The cycle of changing temperatures (95oC, 50oC and 72oC) is then repeated and two copies become four. Another cycle and four become eight, up to 30-35 cycles. After amplifying your gene into many millions of copies it is possible to run the amplified DNA out on an agarose gel and stain it with a dye to visualize it. The bigger the visible band, contains more copies of  gene of  interest that  you have created.


Working principle of PCR


As the name implies, it is a chain reaction, a small fragment of the DNA section of interest needs to be identified which serves as the template for producing the primers that initiate the reaction. One DNA molecule is used to produce two copies, then four, then eight and so forth. This continuous doubling is accomplished by specific proteins known as polymerases, enzymes that are able to string together individual DNA building blocks to form long molecular strands. To do their job polymerases require a supply of DNA building blocks, i.e.,  the nucleotides consisting of the four bases adenine (A), thymine (T), cytosine (C) and guanine (G). They also need a small fragment of DNA, known as the primer, to which they attach the building blocks as well as a longer DNA molecule to serve as a template for constructing the new strand. If these three ingredients are supplied, the enzymes will construct exact copies of the templates.



Number of copies of DNA obtained after 'n' cycles = 2(n+1)


It is then possible to clone DNA whose sequence is unknown. This is one of the method's major advantages. Genes are commonly flanked by similar stretches of nucleic acid. Once identified, these patterns can be used to clone unknown genes - a method that has supplanted the technique of molecular cloning in which DNA fragments are tediously copied in bacteria or other host organisms. With the PCR method this goal can be achieved faster, more easily and above all in vitro, i.e.,  in the test-tube. Moreover, known sections of long DNA molecules, e.g. of chromosomes, can be used in PCR to scout further into unknown areas.


Parameters that affect PCR


Essential components of polymerase chain reactions:


  1. A thermostable DNA polymerase to catalyse template-dependent synthesis of DNA:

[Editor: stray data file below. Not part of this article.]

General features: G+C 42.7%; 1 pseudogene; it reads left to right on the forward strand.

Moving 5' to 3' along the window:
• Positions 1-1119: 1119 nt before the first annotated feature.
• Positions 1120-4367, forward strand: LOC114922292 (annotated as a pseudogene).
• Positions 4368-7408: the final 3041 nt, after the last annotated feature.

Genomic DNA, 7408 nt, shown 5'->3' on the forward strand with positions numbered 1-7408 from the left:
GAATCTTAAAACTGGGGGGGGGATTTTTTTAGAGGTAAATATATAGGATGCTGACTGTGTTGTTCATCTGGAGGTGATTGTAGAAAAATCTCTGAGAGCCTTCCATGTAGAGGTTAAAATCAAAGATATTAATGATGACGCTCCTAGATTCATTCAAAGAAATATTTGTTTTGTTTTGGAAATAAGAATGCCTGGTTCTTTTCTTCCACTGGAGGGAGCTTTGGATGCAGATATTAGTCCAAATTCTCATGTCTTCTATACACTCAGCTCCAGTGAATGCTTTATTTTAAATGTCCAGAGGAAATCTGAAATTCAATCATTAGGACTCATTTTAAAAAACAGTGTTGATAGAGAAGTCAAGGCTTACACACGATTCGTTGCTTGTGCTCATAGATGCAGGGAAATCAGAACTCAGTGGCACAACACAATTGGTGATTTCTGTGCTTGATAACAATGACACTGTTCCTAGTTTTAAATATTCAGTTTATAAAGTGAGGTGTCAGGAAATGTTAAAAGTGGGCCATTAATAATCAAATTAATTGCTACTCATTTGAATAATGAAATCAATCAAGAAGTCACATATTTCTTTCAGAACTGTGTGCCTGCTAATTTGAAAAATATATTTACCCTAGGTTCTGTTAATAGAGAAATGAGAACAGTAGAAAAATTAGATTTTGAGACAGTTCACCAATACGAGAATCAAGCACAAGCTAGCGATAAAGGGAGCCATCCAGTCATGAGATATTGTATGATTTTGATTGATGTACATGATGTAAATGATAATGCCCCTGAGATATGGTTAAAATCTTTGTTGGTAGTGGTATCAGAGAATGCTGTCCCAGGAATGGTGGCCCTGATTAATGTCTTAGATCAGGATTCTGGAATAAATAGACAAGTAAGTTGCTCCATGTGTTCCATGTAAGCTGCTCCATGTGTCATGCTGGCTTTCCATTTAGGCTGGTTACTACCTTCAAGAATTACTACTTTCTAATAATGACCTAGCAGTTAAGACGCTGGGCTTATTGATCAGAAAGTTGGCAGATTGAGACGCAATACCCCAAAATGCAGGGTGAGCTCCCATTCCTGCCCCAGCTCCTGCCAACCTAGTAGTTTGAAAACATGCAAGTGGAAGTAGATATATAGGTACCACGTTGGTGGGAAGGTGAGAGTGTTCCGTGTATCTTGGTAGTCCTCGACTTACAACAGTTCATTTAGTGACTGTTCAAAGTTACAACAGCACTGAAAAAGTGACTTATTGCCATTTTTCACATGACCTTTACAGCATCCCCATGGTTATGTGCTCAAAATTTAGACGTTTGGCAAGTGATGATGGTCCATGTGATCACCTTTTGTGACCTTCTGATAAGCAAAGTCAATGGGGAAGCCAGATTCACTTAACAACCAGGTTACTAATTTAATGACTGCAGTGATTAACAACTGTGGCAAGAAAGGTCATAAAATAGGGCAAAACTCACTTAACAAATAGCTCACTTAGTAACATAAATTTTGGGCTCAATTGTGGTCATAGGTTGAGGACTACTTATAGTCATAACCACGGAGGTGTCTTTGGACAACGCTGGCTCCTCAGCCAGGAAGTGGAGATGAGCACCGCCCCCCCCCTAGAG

Depending on the ability,  fidelity,  efficiency to synthesize large DNA products,  a wide choice of enzymes is now available. For routine PCRs, Taq polymerase(0.5-2.5 units per standard 25-50 uL reaction)remains the enzyme of choice. The specific activity of most commercial preparations of Taq is ~80,000 units/mg of protein. Since the efficiency of primer extension with Taq polymerase is generally ~0.7, the enzyme becomes limiting when 1.4*1012 to 7*1012 molecules of amplified product have accumulated in the reaction.


  3. A pair of synthetic oligonucleotides to prime DNA synthesis:

    Design of the oligonucleotide primer being the most important factor that influence the efficiency and specificity of the amplification reaction, careful designing of primers is required to obtain the desired products in high yield, to suppress amplification of unwanted sequences and to facilitate subsequent manipulation of the amplified product. Since the primers so heavily influence the success or failure of PCR protocols, it is ironic that the guidelines for their design are largely qualitative and are based more on common sense than on well understood thermodynamic or structural principles.


    Design of oligonucleotide primers for PCR


    In certain situations, it may be desirable to amplify several segments of target DNA simultaneously. In these cases,  an amplification reaction named "multiplex PCR" is used that includes more than one pair of primer in the reaction mix. Standard reactions contain non-limiting amount of primers, typically 0.1-0.5μM of each primer(6*1012 to 3*1013 molecules). This quantity is enough for atleast 30 cycles of amplification of a 1 kb segment of DNA. Higher concentrations of primers favour mispriming which may lead to nonspecific amplification.


  5. Deoxynucleoside triphosphates(dNTPs)